Micro vs Macro: What you need to know

Healthy food

We all need macronutrients and micronutrients in our diets. Macronutrients are essential – they give us energy, and they are needed for the growth and maintenance of our body. Macronutrients (or macros for short) are made up of carbohydrate, protein and fat.

Those who are training, have a specific goal or body type may tweak the percentage of each macronutrient in their day-to-day diet. Or look to supplements to increase their protein intake, and therefore muscle growth and repair.

Image of Reflex Ambassador Emil

I usually aim to keep my protein around 2g per kg body weight so at 115kg this is around 230g for me. As I lean down and start to drop body fat I tend to increase my protein intake slightly to preserve muscle and can go to 250g or even 280g per day. As well as maintaining and growing muscle, protein is great for keeping you full when dieting!

Emil Hodzovic, Reflex Ambassador, Doctor and Bodybuilder

 

Given that ‘macro’ is the Greek for large and makes up a high proportion of our diet, it can be easy to focus on them and forget about the small, yet equally important, micronutrients.

With this in mind, we wanted to give a little time to the micronutrients. Here we discuss what they are, why they are in important and where can you get them from.

What are micronutrients?

While macros help our bodies to function in a big way – think general energy, growth and maintenance, micronutrients help the more intricate parts of our body – the workings of our organs, nervous system, cells, joints, ligaments and metabolism to name a few.

They also help with the efficient metabolism of macronutrients, which can maximise all your efforts in the gym. Despite being needed in tiny amounts, micronutrients are essential to our diets.

Where can I get micronutrients from?

Vitamin A

Cheese, eggs, oily fish, liver, milk and yoghurt are some examples of where you can get a good source of vitamin A. You can also eat food with beta-carotene, which your body can change into vitamin A – foods with beta-carotene include yellow, red and leafy green vegetables and yellow fruit like mango or apricots.

B vitamins and folic acid

Thiamin (Vitamin B1)

Good sources include fresh and dried fruit, eggs, peas, wholegrain breads, some fortified breakfast cereals and liver.

Riboflavin (Vitamin B2)

Milk, eggs, fortified breakfast cereals and rice are good sources of vitamin B2, although these foods should be kept out of direct sunlight because UV light can destroy vitamin B2.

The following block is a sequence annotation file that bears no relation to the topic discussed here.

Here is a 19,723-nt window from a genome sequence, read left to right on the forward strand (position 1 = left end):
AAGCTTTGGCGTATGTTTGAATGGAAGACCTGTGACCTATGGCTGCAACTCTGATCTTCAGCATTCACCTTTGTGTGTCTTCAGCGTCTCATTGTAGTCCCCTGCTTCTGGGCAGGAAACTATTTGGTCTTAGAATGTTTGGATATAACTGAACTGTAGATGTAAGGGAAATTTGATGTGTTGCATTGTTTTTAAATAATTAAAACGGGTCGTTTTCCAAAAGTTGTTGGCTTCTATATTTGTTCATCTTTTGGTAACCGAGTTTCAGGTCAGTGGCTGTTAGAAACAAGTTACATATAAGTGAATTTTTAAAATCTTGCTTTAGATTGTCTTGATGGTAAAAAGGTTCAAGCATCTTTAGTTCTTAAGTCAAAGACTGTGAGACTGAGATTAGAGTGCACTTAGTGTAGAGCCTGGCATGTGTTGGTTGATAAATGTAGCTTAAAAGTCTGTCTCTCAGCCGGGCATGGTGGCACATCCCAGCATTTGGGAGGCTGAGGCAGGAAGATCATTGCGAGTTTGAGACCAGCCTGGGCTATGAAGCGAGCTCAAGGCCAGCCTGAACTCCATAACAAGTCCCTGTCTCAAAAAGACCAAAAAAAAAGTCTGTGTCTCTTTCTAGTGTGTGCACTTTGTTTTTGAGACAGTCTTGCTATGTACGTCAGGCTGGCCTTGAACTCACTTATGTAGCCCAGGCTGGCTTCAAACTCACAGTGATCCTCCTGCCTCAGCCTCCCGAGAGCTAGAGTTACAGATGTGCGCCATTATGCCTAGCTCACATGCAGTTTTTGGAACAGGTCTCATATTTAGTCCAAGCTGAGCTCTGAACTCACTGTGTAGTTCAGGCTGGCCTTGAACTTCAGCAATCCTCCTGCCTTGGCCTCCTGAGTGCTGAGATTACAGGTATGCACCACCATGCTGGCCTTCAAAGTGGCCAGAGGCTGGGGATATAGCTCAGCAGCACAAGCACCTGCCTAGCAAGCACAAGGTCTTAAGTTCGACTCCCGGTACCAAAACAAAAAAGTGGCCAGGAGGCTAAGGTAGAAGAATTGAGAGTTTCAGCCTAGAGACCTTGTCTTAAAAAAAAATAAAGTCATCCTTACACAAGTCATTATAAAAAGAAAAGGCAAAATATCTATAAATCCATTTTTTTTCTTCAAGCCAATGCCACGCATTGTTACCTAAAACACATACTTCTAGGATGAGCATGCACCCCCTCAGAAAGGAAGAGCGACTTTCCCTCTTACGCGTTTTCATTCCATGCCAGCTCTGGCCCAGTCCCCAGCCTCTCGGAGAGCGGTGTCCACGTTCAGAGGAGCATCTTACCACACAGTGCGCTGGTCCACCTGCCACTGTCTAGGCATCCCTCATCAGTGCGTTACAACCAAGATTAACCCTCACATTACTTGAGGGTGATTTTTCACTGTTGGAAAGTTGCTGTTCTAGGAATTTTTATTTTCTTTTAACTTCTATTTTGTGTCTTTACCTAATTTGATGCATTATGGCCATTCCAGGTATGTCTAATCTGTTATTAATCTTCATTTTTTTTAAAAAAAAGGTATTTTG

Niacin (Vitamin B3)

Vitamin B3 can be found in meat, fish, wheat flour, eggs and milk.

Vitamin B6

Vitamin B6 is present in lots of food – some examples are pork, poultry, fish, wholegrain cereals, eggs, vegetables and milk.

Biotin (Vitamin B7)

Vitamin B7 can be found in a wide variety of fruits, vegetables and wholegrains. It’s also made by the bacteria that lives naturally in our bowel.

Vitamin B12

This is found in meat, salmon, cod, milk, cheese, eggs and some fortified breakfast cereals.

Folic acid

Leafy greens like broccoli, brussels sprouts, spinach, asparagus and peas contain folic acid. It’s also found in chickpeas and fortified breakfast cereals.

Vitamin C

Oranges are known as being an excellent source of vitamin C. You can also get this vitamin from peppers, strawberries, broccoli and potatoes.

Vitamin D

Sunlight is the primary way of getting vitamin D but you can also get it from red meat, oily fish, liver and egg yolks.

Vitamin E

Nuts, seeds, avocados, wholegrains and plant oils like olive oil are a good source of vitamin E.

Vitamin K

Leafy greens appear again – this time as a source of vitamin K.

Iron

Iron can be found in meat, beans, nuts, wholegrain and kale.

Calcium

Calcium is usually associated with dairy products but this mineral can also be found in leafy greens and nuts.

Magnesium

Again, this mineral can be found in nuts, leafy greens and dairy. Wholegrains and meat are also a good source of magnesium.

Potassium

Famously found in bananas, you can also get potassium from nuts, seeds, pulses, meat and fish.

Zinc

Meat, dairy, bread and cereal products are good sources of zinc.

Selenium

Selenium can be found in meat, fish, eggs, brazil nuts and oats. Also, along with vitamin C and zinc, selenium can be found in our Beauty Bar.

To find more out about the sources of these vitamins and minerals, the recommended amounts and what their functions are, take a look at the NHS guide.

While micronutrients can be found in food, those with vitamin deficiencies, specific dietary requirements or wanting to ensure they’re getting their daily quota may turn to multivitamins. For your vitamin top up, shop Nexgen Pro.

 

What our ambassadors say about supplements

Alex

Reaching a protein goal is tough on purely just food, so supplements are extremely useful. Other than protein, I have range of daily supps such as omega 3, multivitamin and vitamin D. Read more here.

Alex Crockford, Reflex Ambassador and PT

 

Gauri working out

When I can feel a cold coming on, I do like to ensure I top up my vitamins with Nexgen Pro to ensure my body is fully equipped to fight off any nasty bugs! Read more here.

Gauri Chopra, Reflex Ambassador and PT

 

 

Reflex Nutrition

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